Order:
See also
Simon Shogry
Oxford University
  1. Stoic Logic and Multiple Generality.Susanne Bobzien & Simon Shogry - 2020 - Philosophers' Imprint 20 (31):1-36.
    We argue that the extant evidence for Stoic logic provides all the elements required for a variable-free theory of multiple generality, including a number of remarkably modern features that straddle logic and semantics, such as the understanding of one- and two-place predicates as functions, the canonical formulation of universals as quantified conditionals, a straightforward relation between elements of propositional and first-order logic, and the roles of anaphora and rigid order in the regimented sentences that express multiply general propositions. We consider (...)
    Download  
     
    Export citation  
     
    Bookmark   4 citations  
  2. What Do Our Impressions Say? The Stoic Theory of Perceptual Content and Belief Formation.Simon Shogry - 2019 - Apeiron 52 (1):29-63.
    Here I propose an interpretation of the ancient Stoic psychological theory on which (i) the concepts that an adult human possesses affect the content of the perceptual impressions (φαντασίαι αἰσθητικαί) she forms, and (ii) the content of such impressions is exhausted by an ‘assertible’ (ἀξίωμα) of suitable complexity. What leads the Stoics to accept (i) and (ii), I argue, is their theory of assent and belief formation, which requires that the perceptual impression communicate information suitable to serve as the content (...)
    Download  
     
    Export citation  
     
    Bookmark   6 citations  
  3. The Stoic Appeal to Expertise: Platonic Echoes in the Reply to Indistinguishability.Simon Shogry - 2021 - Apeiron 54 (2):129-159.
    One Stoic response to the skeptical indistinguishability argument is that it fails to account for expertise: the Stoics allow that while two similar objects create indistinguishable appearances in the amateur, this is not true of the expert, whose appearances succeed in discriminating the pair. This paper re-examines the motivations for this Stoic response, and argues that it reveals the Stoic claim that, in generating a kataleptic appearance, the perceiver’s mind is active, insofar as it applies concepts matching the perceptual stimulus. (...)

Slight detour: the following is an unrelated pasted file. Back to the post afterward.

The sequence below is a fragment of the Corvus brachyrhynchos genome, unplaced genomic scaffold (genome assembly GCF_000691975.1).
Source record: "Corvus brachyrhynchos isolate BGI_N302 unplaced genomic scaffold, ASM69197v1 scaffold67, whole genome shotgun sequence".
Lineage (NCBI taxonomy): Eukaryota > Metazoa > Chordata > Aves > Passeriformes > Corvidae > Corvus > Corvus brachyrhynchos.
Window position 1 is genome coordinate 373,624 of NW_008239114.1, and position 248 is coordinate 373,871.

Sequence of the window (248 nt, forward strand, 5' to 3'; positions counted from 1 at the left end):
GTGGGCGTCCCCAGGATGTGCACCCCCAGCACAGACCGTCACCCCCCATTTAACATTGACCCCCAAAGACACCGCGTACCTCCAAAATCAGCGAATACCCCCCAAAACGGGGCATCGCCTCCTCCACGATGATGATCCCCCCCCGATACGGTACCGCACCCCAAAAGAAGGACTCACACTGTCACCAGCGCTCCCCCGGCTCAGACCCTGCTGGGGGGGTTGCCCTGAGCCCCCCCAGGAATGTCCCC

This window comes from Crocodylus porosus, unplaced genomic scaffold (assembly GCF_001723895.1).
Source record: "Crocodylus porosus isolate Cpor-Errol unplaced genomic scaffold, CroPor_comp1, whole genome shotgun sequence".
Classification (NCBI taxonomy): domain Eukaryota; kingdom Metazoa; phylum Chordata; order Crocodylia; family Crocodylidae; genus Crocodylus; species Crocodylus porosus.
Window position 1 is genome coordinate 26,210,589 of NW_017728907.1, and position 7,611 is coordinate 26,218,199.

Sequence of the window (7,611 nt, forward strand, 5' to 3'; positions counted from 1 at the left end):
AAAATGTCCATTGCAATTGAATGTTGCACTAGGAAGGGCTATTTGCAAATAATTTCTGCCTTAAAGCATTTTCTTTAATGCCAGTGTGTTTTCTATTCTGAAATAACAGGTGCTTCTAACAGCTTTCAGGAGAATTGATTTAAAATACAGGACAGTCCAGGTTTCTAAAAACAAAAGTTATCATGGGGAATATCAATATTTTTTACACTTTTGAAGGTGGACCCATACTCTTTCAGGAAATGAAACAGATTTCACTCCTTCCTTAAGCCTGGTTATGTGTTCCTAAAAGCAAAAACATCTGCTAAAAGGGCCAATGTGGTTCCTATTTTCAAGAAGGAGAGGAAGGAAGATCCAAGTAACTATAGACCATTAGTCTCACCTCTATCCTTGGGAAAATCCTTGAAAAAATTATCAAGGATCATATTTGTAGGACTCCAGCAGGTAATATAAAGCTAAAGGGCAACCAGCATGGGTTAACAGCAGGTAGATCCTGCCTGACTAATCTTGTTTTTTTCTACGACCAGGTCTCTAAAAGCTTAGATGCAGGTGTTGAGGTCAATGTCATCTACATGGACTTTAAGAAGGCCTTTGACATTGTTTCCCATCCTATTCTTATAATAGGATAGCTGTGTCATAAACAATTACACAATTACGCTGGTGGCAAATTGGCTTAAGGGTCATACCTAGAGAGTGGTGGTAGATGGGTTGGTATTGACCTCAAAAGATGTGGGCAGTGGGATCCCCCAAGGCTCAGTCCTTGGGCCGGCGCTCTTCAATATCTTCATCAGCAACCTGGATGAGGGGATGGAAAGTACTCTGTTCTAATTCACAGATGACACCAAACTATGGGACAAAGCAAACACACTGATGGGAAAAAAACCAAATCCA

Download  
     
    Export citation  
     
    Bookmark   2 citations  
  4. Creating a Mind Fit for Truth.Simon Shogry - 2018 - Ancient Philosophy 38 (2):357-381.
    This paper offers a new defense of the externalist interpretation of the kataleptic impression. My strategy is to situate the kataleptic impression within the larger context of the Stoic account of expertise. I argue that, given mastery in recognizing the limitations of her own state of mind, the subject can restrict her assent to kataleptic impressions, even if they are phenomenologically indistinguishable from those which are not kataleptic.
    Download  
     
    Export citation  
     
    Bookmark   2 citations  
  5.  30
    Epicureans and Stoics on the Rationality of Perception.Whitney Schwab & Simon Shogry - forthcoming - Philosophy and Phenomenological Research.
    This paper examines an ancient debate over the rationality of perception. What leads the Stoics to affirm, and the Epicureans to deny, that to form a sense- impression is an activity of reason? The answer, we argue, lies in a disagreement over what is required for epistemic success. For the Stoics, epistemic success consists in believing the right propositions, and only rational states, in virtue of their predicational structure, put us in touch with propositions. Since they identify some sense-impressions as (...)
    Download  
     
    Export citation  
     
    Bookmark  
  6.  88
    Psychological Disease and Action-Guiding Impressions in Early Stoicism.Simon Shogry - 2021 - British Journal for the History of Philosophy 29 (5):784-805.
    The early Stoics diagnose vicious agents with various psychological diseases, e.g. love of money and love of wine. Such diseases are characterized as false evaluative opinions that lead the agent t...
    Download  
     
    Export citation  
     
    Bookmark  
  7.  60
    Stoic Cosmopolitanism and Environmental Ethics.Simon Shogry - 2020 - In Kelly Arenson (ed.), The Routledge Handbook of Hellenistic Philosophy. pp. 397-409.
    This essay considers how ancient Stoic cosmopolitanism – roughly, the claim all human beings are members of the same “cosmopolis”, or universal city, and so are entitled to moral concern in virtue of possessing reason – informs Stoic thinking about how we ought to treat non-human entities in the environment. First, I will present the Stoic justification for the thesis that there are only rational members of the cosmopolis – and so that moral concern does not extend to any non-human (...)
    Download  
     
    Export citation  
     
    Bookmark